Frontiers in the Evolution and Engineering of Cellular Transporters and Receptors

A special issue of Life (ISSN 2075-1729). This special issue belongs to the section "Cell Biology and Tissue Engineering".

Deadline for manuscript submissions: closed (20 July 2022) | Viewed by 5528

Special Issue Editors


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Guest Editor
Department of Physiology, Michigan State University, East Lansing, MI, USA
Interests: prebiotic chemical ecology; origins of life; origins of genetic code; origins of homochirality; molecular complementarity; origins of cellular transporters and receptors; STEM education; scientific creativity
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Guest Editor
Laboratory of Molecular Architecture, Molecular Machine Group, Massachusetts Institute of Technology, Media Lab, Cambridge, MA, USA
Interests: self-assembly; soluble receptors; receptor design; protein engineering; origins of life

Special Issue Information

Dear colleagues,

Cellular transporters and receptors provide essential mechanisms for regulating living systems, yet surprisingly little research has gone into either their origins or ways to modify their properties in order to improve or alter their functions. We perceive the questions of origins and engineering of transporters and receptors to be linked problems because the same basic techniques are likely to be needed to investigate how the first, simple proteins evolved to transport molecules or messages across cell membranes as needed to generate novel variants with new functionalities. The purpose of this volume is to bring together investigators who have been working on these problems, whether from a theoretical, experimental, or engineering perspective, in order to develop a sense of what has been accomplished so far, how much remains to be explored, and ways in which natural evolutionary processes and engineering approaches can be integrated to create new possibilities.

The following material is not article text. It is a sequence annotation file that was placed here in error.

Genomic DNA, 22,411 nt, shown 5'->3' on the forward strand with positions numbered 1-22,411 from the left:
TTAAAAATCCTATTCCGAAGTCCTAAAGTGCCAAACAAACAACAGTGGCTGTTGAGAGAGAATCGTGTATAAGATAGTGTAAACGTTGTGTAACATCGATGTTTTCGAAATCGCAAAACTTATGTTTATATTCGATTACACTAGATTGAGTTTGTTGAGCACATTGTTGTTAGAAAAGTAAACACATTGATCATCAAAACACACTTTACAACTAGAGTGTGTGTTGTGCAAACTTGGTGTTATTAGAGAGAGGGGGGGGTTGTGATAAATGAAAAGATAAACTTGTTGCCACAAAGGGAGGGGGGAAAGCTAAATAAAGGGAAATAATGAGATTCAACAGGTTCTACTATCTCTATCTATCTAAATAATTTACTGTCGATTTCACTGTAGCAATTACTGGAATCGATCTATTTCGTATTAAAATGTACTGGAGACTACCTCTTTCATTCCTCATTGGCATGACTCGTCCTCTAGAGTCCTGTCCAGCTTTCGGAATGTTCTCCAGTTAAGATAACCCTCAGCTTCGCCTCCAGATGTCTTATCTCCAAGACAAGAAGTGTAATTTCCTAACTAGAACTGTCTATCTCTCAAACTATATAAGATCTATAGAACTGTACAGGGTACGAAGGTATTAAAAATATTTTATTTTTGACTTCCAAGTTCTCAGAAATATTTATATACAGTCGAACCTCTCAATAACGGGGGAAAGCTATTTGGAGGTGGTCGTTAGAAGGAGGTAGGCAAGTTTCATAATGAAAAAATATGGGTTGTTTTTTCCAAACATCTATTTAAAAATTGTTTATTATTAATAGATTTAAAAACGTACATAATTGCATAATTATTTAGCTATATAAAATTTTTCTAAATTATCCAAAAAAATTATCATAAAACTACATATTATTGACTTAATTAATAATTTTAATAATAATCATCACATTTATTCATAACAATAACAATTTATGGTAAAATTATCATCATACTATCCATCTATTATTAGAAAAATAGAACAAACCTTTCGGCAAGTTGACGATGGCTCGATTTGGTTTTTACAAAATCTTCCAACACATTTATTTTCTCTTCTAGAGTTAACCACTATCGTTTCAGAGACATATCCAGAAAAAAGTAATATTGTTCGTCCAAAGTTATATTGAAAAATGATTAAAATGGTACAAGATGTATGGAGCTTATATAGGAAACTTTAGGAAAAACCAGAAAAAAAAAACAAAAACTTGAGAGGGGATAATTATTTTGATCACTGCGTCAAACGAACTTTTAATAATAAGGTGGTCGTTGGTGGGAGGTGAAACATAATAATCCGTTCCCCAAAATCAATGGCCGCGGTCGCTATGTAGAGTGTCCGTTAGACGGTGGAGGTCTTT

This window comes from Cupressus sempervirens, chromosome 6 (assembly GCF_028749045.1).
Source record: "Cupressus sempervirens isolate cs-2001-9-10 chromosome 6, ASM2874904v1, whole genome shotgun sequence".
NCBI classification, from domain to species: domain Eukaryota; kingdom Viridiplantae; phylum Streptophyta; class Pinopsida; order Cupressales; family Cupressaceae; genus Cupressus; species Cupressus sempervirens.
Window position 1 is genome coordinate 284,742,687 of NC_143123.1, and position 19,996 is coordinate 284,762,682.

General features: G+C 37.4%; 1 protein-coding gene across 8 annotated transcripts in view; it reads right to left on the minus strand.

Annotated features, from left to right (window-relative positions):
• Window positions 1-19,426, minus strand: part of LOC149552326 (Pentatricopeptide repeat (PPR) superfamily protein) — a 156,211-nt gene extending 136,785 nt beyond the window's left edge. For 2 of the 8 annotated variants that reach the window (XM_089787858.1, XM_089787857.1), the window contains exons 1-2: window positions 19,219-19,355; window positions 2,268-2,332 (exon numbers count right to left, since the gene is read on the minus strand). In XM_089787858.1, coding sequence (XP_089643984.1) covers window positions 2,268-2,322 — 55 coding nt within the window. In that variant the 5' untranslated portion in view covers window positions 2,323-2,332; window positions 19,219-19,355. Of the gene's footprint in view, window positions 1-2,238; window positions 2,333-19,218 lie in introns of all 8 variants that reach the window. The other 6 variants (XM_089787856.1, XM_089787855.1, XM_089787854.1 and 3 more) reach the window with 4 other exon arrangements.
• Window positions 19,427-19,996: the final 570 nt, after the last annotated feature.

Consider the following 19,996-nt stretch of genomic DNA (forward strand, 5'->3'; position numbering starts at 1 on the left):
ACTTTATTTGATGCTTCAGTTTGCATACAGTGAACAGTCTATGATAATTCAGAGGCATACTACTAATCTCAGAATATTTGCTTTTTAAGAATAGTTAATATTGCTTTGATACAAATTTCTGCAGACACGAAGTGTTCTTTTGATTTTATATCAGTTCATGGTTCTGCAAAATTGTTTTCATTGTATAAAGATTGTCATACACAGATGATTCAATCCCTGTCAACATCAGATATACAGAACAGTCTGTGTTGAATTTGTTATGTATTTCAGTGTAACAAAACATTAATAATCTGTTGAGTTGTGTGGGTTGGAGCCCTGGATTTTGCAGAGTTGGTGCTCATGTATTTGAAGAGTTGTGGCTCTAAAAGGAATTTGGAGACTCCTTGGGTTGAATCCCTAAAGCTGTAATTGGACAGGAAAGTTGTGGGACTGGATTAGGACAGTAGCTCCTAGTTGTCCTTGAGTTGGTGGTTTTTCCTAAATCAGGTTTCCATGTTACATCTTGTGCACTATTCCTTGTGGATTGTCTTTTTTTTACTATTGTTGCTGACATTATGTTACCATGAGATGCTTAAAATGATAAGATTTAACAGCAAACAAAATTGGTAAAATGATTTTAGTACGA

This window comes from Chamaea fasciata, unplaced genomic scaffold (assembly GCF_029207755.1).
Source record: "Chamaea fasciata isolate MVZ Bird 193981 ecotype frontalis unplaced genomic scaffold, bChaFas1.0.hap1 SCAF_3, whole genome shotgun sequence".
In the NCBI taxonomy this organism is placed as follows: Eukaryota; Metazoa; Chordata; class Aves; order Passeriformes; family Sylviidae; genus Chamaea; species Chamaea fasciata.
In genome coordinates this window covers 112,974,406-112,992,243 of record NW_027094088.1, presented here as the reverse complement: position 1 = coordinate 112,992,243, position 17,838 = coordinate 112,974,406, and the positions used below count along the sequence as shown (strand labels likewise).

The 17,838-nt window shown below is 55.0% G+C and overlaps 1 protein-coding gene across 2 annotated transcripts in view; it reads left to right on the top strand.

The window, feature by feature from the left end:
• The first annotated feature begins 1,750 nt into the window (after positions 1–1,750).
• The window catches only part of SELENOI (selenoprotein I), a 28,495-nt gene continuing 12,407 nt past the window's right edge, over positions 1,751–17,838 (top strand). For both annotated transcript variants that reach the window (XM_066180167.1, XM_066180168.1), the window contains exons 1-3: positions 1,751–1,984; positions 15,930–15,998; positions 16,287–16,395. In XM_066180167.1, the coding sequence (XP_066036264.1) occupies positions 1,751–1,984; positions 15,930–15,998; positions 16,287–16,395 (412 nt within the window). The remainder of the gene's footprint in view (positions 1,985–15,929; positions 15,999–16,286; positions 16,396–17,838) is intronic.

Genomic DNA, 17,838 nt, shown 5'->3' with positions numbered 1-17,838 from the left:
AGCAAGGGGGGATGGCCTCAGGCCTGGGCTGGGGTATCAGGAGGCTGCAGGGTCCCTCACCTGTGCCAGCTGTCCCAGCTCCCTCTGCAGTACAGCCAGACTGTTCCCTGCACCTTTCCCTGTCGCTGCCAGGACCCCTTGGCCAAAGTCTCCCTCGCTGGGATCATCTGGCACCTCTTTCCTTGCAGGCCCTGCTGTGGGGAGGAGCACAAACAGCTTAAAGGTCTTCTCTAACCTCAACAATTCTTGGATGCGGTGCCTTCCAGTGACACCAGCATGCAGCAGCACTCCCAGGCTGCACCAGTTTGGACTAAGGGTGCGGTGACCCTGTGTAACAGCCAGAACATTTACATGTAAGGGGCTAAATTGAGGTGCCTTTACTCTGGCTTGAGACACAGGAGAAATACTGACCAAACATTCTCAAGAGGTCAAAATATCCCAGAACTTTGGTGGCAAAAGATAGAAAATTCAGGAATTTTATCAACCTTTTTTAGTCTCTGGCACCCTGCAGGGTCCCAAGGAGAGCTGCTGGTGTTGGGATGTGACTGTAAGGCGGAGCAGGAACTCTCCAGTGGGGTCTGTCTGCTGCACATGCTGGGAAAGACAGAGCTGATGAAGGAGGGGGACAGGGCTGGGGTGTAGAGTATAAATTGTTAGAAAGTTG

Prof. Dr. Robert Root-Bernstein
Prof. Dr. Shuguang Zhang
Guest Editors

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Published Papers (2 papers)

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Research

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17 pages, 4108 KiB